AuthorSheehan, Patrick Duffy
MetadataShow full item record
PublisherThe University of Arizona.
RightsCopyright © is held by the author. Digital access to this material is made possible by the University Libraries, University of Arizona. Further transmission, reproduction or presentation (such as public display or performance) of protected items is prohibited except with permission of the author.
EmbargoRelease after 22-Mar-2018
AbstractRecent studies suggest that many protoplanetary disks around pre-main sequence stars with inferred ages of 1-5 Myr (known as Class II protostars) may contain insufficient mass to form giant planets. This may be because by this stage much of the material in the disk has already grown into larger bodies, hiding the material from sight. If this is the case, then these older disks may not be an accurate representation of the initial mass budget in disks for forming planets. To test this hypothesis, I have observed a sample of protostars in the Taurus star forming regions identified as Class I in multiple independent surveys, whose young (<1 Myr old) disks are more likely to represent the initial mass budget of protoplanetary disks. For my dissertation I have used detailed radiative transfer modeling of a multi-wavelength dataset to determine the geometry of the circumstellar material and measure the mass of the disks around these protostars. I discuss how the inferred disk mass distribution for this sample compares with results for the existing 1-5 Myr old disk samples, and what these results imply for giant planet formation. Next, I discuss the cases of three separate, individual Class I protostars discovered through my ongoing survey of Class I protostars whose disks are all of particular interest, each for its own reasons. Each of these disks may provide clues that even at the young ages of Class I protostars, planet formation may already be well underway in their disks. Finally, large disk mass surveys of large star forming regions like the Orion Nebula Cluster may be contaminated by free-free emission from disks that are being photoevaporated by nearby massive stars. I discuss my work with the VLA to constrain the free-free emission spectra for these sources so that current and future millimeter surveys can accurately measure disk masses in the ONC.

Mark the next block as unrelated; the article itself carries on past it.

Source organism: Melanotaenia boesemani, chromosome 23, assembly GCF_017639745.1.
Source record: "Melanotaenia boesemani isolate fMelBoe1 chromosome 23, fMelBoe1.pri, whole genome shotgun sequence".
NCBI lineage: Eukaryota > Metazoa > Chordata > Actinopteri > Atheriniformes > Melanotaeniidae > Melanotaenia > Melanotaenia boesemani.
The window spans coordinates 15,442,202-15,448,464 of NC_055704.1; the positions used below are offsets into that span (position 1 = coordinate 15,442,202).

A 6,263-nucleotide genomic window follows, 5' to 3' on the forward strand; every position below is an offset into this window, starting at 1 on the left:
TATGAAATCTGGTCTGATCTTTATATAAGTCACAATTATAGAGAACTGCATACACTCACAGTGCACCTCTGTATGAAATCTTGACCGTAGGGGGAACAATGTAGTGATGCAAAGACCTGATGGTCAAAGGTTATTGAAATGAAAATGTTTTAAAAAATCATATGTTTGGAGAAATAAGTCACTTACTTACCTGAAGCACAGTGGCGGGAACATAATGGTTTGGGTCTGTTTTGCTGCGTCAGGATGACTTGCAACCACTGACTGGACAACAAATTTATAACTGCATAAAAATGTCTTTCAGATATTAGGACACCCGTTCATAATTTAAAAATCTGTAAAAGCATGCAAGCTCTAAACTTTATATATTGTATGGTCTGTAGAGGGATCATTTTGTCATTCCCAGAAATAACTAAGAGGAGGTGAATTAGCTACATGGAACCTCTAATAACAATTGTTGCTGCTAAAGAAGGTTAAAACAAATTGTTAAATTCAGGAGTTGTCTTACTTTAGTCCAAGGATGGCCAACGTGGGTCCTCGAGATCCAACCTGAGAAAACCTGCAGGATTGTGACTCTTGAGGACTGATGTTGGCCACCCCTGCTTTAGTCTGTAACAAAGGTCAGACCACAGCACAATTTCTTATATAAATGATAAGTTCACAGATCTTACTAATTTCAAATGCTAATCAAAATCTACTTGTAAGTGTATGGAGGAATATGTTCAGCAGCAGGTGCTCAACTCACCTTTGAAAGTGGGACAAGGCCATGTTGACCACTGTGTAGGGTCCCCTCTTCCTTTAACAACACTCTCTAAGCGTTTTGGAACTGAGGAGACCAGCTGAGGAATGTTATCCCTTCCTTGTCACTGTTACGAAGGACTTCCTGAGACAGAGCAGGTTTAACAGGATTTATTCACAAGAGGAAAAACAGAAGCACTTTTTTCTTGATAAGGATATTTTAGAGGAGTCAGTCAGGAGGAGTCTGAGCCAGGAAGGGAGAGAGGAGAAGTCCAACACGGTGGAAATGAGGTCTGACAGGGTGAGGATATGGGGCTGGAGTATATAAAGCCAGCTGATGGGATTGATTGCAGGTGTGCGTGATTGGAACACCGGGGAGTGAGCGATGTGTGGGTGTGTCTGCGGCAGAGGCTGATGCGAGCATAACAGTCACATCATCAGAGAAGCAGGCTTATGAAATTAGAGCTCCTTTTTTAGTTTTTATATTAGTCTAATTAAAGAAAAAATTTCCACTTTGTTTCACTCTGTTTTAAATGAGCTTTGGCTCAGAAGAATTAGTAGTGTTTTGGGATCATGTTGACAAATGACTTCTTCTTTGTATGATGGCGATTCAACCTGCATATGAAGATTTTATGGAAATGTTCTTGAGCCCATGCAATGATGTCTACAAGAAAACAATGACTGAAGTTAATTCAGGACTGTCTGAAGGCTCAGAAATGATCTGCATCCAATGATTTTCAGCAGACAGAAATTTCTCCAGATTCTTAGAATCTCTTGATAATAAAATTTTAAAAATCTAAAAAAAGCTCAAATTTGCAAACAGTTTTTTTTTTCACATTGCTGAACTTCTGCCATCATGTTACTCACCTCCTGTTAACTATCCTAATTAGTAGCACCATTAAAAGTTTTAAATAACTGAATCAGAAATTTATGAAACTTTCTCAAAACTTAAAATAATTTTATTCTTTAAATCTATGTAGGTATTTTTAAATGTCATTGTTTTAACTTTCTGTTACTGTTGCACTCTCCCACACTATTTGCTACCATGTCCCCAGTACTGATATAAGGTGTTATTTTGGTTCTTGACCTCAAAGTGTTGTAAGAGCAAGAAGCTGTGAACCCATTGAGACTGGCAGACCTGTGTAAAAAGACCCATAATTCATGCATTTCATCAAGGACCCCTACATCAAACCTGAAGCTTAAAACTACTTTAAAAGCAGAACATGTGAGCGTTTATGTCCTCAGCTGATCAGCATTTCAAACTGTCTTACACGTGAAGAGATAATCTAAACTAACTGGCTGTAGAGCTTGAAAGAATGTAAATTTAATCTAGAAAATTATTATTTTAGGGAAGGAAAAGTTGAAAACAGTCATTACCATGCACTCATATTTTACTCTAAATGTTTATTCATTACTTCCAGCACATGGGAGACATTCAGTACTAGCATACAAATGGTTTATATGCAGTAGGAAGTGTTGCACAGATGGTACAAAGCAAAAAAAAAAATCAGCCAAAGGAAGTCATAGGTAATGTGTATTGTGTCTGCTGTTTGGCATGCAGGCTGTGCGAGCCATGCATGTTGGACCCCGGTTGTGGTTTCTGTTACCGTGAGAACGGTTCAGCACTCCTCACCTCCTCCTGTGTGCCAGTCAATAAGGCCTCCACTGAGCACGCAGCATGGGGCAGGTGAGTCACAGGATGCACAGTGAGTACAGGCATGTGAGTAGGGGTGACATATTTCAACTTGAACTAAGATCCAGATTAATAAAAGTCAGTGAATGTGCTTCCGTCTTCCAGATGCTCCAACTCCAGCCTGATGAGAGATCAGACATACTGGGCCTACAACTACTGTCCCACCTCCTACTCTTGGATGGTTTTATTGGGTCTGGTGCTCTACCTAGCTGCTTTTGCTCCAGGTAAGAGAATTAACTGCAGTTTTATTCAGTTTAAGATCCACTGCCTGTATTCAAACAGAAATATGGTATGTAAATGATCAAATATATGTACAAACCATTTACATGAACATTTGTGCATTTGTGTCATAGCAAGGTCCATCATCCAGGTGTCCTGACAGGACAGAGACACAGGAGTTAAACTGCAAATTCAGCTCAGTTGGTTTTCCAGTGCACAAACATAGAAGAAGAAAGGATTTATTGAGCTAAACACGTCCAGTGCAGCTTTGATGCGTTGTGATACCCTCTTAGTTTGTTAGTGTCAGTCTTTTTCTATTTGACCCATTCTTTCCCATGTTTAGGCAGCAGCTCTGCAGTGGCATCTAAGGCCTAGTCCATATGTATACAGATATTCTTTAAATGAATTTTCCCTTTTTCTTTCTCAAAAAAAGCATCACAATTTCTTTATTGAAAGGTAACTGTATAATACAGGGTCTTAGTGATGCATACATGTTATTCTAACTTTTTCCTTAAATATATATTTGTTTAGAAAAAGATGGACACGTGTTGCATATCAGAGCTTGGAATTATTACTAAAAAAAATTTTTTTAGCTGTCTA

Degree ProgramGraduate College